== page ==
“Affordable” Utility Service: What is Regulation’s Role? Using the nation’s economy stressed, politicians are pressuring regulators to make utility service “affordable.” This picture has three problems. Wealth Redistribution is Not Regulation’s Department The regulator identifies prudent costs, computes a revenue requirement to cover those costs, then designs rates to produce the revenue requirement under embedded cost ratemaking. Rate design makes each customer category bear the costs it causes. None of these steps—prudent cost identification, revenue requirement computation, cost allocation—involves affordability. Affordability becomes a factor only whenever we jigger the numbers—if we lower rates when it comes to unfortunate by raising rates for other individuals. Achieving affordability through rate design means compromising cost causation to redistribute wealth. It resembles taxation of 1 class to profit another, with this particular exception: With taxation, citizens can retire representatives whose votes offend; but with utility service, captive customers are stuck because of the rates regulators set. Instead of shifting costs between customer classes, regulators might redistribute wealth in another way: by “taxing” shareholders, for example., reducing shareholder returns underneath the otherwise level that is appropriate. But taxing shareholders is no more the regulator’s domain than is taxing other customers. And it’s really likely unconstitutional: Having invested to serve the general public, shareholders expect “just compensation,” undiminished by a forced contribution for affordability. Moving money among citizens is essential to a society that is fair. Poverty is intolerable and charity that is private suffices, so government steps in. But helping the luckless ought to be done by political leaders, who must justify their actions into the electorate; not by professional regulators, whose focus must be industry performance. Affordability of any product—groceries, a Lexus, or utility service—depends on one’s wealth and income, as well as on the price of other products. The poor could better afford utility service whenever we raised their income and increased their wealth. Or if we lowered their price of housing, health care, transportation, or education. However these initiatives are outside regulators’ authority. To create regulators accountable for affordability is illogical. Cheap Energy is politics that are cheap Politicians who argue for affordability use the road that is easy. All efforts that increase costs, while commanding the regulator to make service “affordable,” is low-risk politics, responsibility-avoidance politics, cheap politics to legislate economic development, greenness, reliability, energy independence, and technology leadership. When politicians call for “lower rates,” the electorate feels entitled to get as opposed to encouraged to contribute. But no family, no congregation, no society that is civil thrives if its key verb is “take” rather than “give.” So when lower rates now result in higher costs later, citizens become cynical. Self-doubting, also, because they question their capability to distinguish pander from policy. They are the total results when politicians avoid their responsibility for affordability. “Affordability” Undermines Regulation’s Responsibility Mathematician Carson Chow says he is found the cause of our obesity epidemic: low food prices. Studying 40 years of data, he spotted both correlation and causation between girth growth and value declines. He traced these trends to government farm policy shifts (from investing in non-production to stimulating full production) and technology boosts (which lowered production costs). The low the cost, the more production; the greater amount of production, the greater (fast) food; the more food, the greater amount of calories available; the greater calories available, the greater calories consumed. See C. Dreifus, “A Mathematical Challenge to Obesity,” The New York Times (May 14, 2012). We have been both over-consuming and under-appreciating: Dr. Chow unearthed that “Americans are wasting food at a progressively increasing rate.” (Fairness point: Chow has his doubters. See Michael Moyer, “The Mathematician’s Obesity Fallacy,” Scientific American (May 15, 2012). What does food want to do with “affordable” utility service? A regulator’s job is to regulate—to performance that is establish, then align compensation with compliance. In this equation, affordability is not a variable. Which will make service affordable to the unlucky, the commission would need to lower the price below cost. That leads to overconsumption, to Dr. Chow’s “waste.” This inefficiency hurts everyone. Economic efficiency exists when no further action can create benefits without increasing costs by more than the advantages. Conversely, economic inefficiency exists whenever we forego some action that, if taken, can make someone better off without making anyone worse off. To over-consume, to waste, to do something inefficiently, to leave a benefit up for grabs, makes everyone worse off. Underpricing in the name of affordability makes someone worse off, unnecessarily. How sensible is that? Actions for Affordability: The Proper Roles for Regulators Unless essential services are affordable, government shall never be credible. Regulators, being element of government, have to help. (A commission staff chief told me 25 years ago, “Sometimes you have to put away your principles and do what’s right.”) And some statutes that are regulatory require the regulator in order to make service “affordable.” (as it is the actual situation, I am told, in Vanuatu, an 83-island nation in the South Pacific.) Here are 3 ways, consistent with economic efficiency, for regulators to address affordability. Assist the unlucky reduce usage. Regulators can advocate for affordability by pressing for policies that produce consumption less costly, like improved housing stock, “orbs” that signal high prices, and efficient lighting and appliances. Analogy: Doctors save lives not just by treating gunshot wounds, but by advocating for gun safety. (American Academy of Pediatrics: “The absence of guns from children’s homes and communities is the most reliable and measure that is effective prevent firearm-related injuries. “) Interpret “affordability” as long-term affordability. Getting prices right and preventing overconsumption, even though it increases prices when you look at the short run, reduces total costs when you look at the run that is long. Expose the side that is dark of. Rather than follow politicians along the low-price, low-risk, cheap politics path, regulators, like Dr. Chow, can talk facts: concerning the real costs of utility service, the issue of overconsumption, the error of under-pricing. With their credibility rooted in expertise, regulators can pressure legislators to do something on affordability directly by enacting policies that are income-raising. Better education, housing, and health care—all these lead to higher incomes, to ensure that citizens can afford utility service priced properly.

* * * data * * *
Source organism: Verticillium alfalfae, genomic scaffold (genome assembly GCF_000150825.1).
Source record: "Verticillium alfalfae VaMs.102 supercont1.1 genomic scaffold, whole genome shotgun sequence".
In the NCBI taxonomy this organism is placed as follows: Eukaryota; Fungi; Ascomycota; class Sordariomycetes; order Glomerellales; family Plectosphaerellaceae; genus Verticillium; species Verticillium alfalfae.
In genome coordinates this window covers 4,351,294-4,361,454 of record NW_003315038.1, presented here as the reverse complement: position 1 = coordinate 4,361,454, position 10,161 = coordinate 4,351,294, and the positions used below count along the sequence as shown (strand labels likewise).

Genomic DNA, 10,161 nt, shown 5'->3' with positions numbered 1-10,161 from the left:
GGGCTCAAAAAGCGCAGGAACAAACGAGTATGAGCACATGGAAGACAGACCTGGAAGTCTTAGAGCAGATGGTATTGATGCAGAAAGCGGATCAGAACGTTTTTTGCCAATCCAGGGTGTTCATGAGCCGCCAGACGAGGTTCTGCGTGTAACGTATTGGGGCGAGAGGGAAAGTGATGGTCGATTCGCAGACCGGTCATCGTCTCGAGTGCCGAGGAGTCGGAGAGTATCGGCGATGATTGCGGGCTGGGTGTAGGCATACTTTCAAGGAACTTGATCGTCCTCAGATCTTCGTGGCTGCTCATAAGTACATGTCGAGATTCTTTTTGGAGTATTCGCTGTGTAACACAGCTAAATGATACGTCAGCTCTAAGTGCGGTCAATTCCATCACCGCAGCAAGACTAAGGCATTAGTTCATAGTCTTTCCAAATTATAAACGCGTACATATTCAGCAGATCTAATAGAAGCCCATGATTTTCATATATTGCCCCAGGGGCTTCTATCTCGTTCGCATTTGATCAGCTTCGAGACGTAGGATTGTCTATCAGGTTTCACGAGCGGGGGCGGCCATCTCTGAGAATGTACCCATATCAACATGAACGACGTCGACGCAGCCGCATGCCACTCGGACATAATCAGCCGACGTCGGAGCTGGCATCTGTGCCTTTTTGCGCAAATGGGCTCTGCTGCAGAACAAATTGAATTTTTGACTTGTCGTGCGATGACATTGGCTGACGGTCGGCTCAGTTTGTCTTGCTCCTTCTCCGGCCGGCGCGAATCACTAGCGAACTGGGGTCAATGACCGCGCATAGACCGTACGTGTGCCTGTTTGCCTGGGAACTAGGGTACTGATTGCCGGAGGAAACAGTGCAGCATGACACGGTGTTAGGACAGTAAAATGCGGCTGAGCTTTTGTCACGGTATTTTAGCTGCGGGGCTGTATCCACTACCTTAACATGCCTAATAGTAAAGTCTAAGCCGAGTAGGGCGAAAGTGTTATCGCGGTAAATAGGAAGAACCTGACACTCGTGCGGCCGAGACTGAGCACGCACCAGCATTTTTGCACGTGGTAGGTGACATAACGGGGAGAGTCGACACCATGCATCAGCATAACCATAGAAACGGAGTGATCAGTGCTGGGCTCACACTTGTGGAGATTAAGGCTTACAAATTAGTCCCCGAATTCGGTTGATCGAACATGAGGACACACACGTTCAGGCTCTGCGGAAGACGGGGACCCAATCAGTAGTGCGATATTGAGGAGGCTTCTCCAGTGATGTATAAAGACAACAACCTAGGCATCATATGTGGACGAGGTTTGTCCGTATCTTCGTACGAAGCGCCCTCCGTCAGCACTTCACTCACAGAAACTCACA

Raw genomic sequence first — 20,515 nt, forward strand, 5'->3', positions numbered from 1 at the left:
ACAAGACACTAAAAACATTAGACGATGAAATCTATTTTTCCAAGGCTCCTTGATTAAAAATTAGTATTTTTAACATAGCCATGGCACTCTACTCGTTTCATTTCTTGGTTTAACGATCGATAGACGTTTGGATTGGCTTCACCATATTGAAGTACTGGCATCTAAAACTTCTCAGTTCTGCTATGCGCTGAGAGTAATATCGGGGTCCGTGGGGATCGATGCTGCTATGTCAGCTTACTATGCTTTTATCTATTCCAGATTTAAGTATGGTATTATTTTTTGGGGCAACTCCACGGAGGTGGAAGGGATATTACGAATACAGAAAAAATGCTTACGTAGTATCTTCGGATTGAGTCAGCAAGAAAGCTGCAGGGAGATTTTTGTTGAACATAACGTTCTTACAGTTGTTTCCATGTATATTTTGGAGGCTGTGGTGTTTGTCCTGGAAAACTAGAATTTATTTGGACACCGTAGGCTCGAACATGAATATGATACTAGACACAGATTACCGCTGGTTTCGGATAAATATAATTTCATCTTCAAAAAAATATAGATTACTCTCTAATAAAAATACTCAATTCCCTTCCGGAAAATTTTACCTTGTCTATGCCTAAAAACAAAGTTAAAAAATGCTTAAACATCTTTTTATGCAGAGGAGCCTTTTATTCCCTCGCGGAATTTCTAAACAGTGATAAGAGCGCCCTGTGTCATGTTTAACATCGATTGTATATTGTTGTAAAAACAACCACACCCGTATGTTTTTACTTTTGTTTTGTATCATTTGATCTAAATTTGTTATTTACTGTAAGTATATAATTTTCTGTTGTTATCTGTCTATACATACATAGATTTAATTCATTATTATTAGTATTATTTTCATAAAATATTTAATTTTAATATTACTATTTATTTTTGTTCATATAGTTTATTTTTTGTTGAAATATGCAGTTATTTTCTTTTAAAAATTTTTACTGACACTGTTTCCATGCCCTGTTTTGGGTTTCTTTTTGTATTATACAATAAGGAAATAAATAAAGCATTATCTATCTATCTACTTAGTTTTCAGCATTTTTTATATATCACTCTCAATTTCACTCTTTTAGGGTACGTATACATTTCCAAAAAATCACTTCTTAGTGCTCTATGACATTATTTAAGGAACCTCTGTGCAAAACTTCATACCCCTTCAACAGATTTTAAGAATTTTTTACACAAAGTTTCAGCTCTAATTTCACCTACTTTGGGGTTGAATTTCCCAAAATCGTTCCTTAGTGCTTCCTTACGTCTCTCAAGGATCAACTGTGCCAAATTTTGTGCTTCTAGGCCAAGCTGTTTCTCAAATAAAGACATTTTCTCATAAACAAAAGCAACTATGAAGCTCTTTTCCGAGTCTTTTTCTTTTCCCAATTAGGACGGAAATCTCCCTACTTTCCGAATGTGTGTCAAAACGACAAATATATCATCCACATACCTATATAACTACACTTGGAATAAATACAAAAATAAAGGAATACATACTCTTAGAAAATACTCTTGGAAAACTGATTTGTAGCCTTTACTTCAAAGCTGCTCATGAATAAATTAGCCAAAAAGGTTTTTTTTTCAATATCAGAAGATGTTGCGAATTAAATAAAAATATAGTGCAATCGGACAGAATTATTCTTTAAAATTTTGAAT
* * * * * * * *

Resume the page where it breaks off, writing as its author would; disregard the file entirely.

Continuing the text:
“Affordable” Utility Service: What is Regulation’s Role? <p>Using the nation’s economy stressed, politicians are pressuring regulators to make utility service “affordable.” This picture has three problems.</p> <h2>Wealth Redistribution is Not Regulation’s Department</h2> <p>The regulator identifies prudent costs, computes a revenue requirement to cover those costs, then designs rates to produce the revenue requirement under embedded cost ratemaking. Rate design makes each customer category bear the costs it causes. None of these steps—prudent cost identification, revenue requirement computation, cost allocation—involves affordability. Affordability becomes a factor only whenever we jigger the numbers—if we lower rates when it comes to unfortunate by raising rates for other individuals. Achieving affordability through rate design means compromising cost causation to redistribute wealth. It resembles taxation of 1 class to profit another, with this particular exception: With taxation, citizens can retire representatives whose votes offend; but with utility service, captive customers are stuck because of the rates regulators set.</p> <p>Instead of shifting costs between customer classes, regulators might redistribute wealth in another way: by “taxing” shareholders, for example., reducing shareholder returns underneath the otherwise level that is appropriate. But taxing shareholders is no more the regulator’s domain than is taxing other customers. And it’s really likely unconstitutional: Having invested to serve the general public, shareholders expect “just compensation,” undiminished by a forced contribution for affordability.</p> <p>Moving money among citizens is essential to a society that is fair. Poverty is intolerable and charity that is private suffices, so government steps in. But helping the luckless ought to be done by political leaders, who must justify their actions into the electorate; not by professional regulators, whose focus must be industry performance.</p> <p>Affordability of any product—groceries, a Lexus, or utility service—depends on one’s wealth and income, as well as on the price of other products. The poor could better afford utility service whenever we raised their income and increased their wealth. Or if we lowered their price of housing, health care, transportation, or education. However these initiatives are outside regulators’ authority. <a href="http://seb.seesa.co.za/affordable-utility-service-what-is-regulation-s/#more-429" class="more-link">Continue reading <span class="screen-reader-text">“Affordable” Utility Service: What is Regulation’s Role? Using the nation’s economy stressed, politicians are pressuring regulators to make utility service “affordable.” This picture has three problems. Wealth Redistribution is Not Regulation’s Department The regulator identifies prudent costs, computes a revenue requirement to cover those costs, then designs rates to produce the revenue requirement under embedded cost ratemaking. Rate design makes each customer category bear the costs it causes. None of these steps—prudent cost identification, revenue requirement computation, cost allocation—involves affordability. Affordability becomes a factor only whenever we jigger the numbers—if we lower rates when it comes to unfortunate by raising rates for other individuals. Achieving affordability through rate design means compromising cost causation to redistribute wealth. It resembles taxation of 1 class to profit another, with this particular exception: With taxation, citizens can retire representatives whose votes offend; but with utility service, captive customers are stuck because of the rates regulators set. Instead of shifting costs between customer classes, regulators might redistribute wealth in another way: by “taxing” shareholders, for example., reducing shareholder returns underneath the otherwise level that is appropriate. But taxing shareholders is no more the regulator’s domain than is taxing other customers. And it’s really likely unconstitutional: Having invested to serve the general public, shareholders expect “just compensation,” undiminished by a forced contribution for affordability. Moving money among citizens is essential to a society that is fair. Poverty is intolerable and charity that is private suffices, so government steps in. But helping the luckless ought to be done by political leaders, who must justify their actions into the electorate; not by professional regulators, whose focus must be industry performance. Affordability of any product—groceries, a Lexus, or utility service—depends on one’s wealth and income, as well as on the price of other products. The poor could better afford utility service whenever we raised their income and increased their wealth. Or if we lowered their price of housing, health care, transportation, or education. However these initiatives are outside regulators’ authority. To create regulators accountable for affordability is illogical. Cheap Energy is politics that are cheap Politicians who argue for affordability use the road that is easy. All efforts that increase costs, while commanding the regulator to make service “affordable,” is low-risk politics, responsibility-avoidance politics, cheap politics to legislate economic development, greenness, reliability, energy independence, and technology leadership. When politicians call for “lower rates,” the electorate feels entitled to get as opposed to encouraged to contribute. But no family, no congregation, no society that is civil thrives if its key verb is “take” rather than “give.” So when lower rates now result in higher costs later, citizens become cynical. Self-doubting, also, because they question their capability to distinguish pander from policy. They are the total results when politicians avoid their responsibility for affordability. “Affordability” Undermines Regulation’s Responsibility Mathematician Carson Chow says he is found the cause of our obesity epidemic: low food prices. Studying 40 years of data, he spotted both correlation and causation between girth growth and value declines. He traced these trends to government farm policy shifts (from investing in non-production to stimulating full production) and technology boosts (which lowered production costs). The low the cost, the more production; the greater amount of production, the greater (fast) food; the more food, the greater amount of calories available; the greater calories available, the greater calories consumed. See C. Dreifus, “A Mathematical Challenge to Obesity,” The New York Times (May 14, 2012). We have been both over-consuming and under-appreciating: Dr. Chow unearthed that “Americans are wasting food at a progressively increasing rate.” (Fairness point: Chow has his doubters. See Michael Moyer, “The Mathematician’s Obesity Fallacy,” Scientific American (May 15, 2012). What does food want to do with “affordable” utility service? A regulator’s job is to regulate—to performance that is establish, then align compensation with compliance. In this equation, affordability is not a variable. Which will make service affordable to the unlucky, the commission would need to lower the price below cost. That leads to overconsumption, to Dr. Chow’s “waste.” This inefficiency hurts everyone. Economic efficiency exists when no further action can create benefits without increasing costs by more than the advantages. Conversely, economic inefficiency exists whenever we forego some action that, if taken, can make someone better off without making anyone worse off. To over-consume, to waste, to do something inefficiently, to leave a benefit up for grabs, makes everyone worse off. Underpricing in the name of affordability makes someone worse off, unnecessarily. How sensible is that? Actions for Affordability: The Proper Roles for Regulators Unless essential services are affordable, government shall never be credible. Regulators, being element of government, have to help. (A commission staff chief told me 25 years ago, “Sometimes you have to put away your principles and do what’s right.”) And some statutes that are regulatory require the regulator in order to make service “affordable.” (as it is the actual situation, I am told, in Vanuatu, an 83-island nation in the South Pacific.) Here are 3 ways, consistent with economic efficiency, for regulators to address affordability. Assist the unlucky reduce usage. Regulators can advocate for affordability by pressing for policies that produce consumption less costly, like improved housing stock, “orbs” that signal high prices, and efficient lighting and appliances. Analogy: Doctors save lives not just by treating gunshot wounds, but by advocating for gun safety. (American Academy of Pediatrics: “The absence of guns from children’s homes and communities is the most reliable and measure that is effective prevent firearm-related injuries. “) Interpret “affordability” as long-term affordability. Getting prices right and preventing overconsumption, even though it increases prices when you look at the short run, reduces total costs when you look at the run that is long. Expose the side that is dark of. Rather than follow politicians along the low-price, low-risk, cheap politics path, regulators, like Dr. Chow, can talk facts: concerning the real costs of utility service, the issue of overconsumption, the error of under-pricing. With their credibility rooted in expertise, regulators can pressure legislators to do something on affordability directly by enacting policies that are income-raising. Better education, housing, and health care—all these lead to higher incomes, to ensure that citizens can afford utility service priced properly.</span></a></p> <p>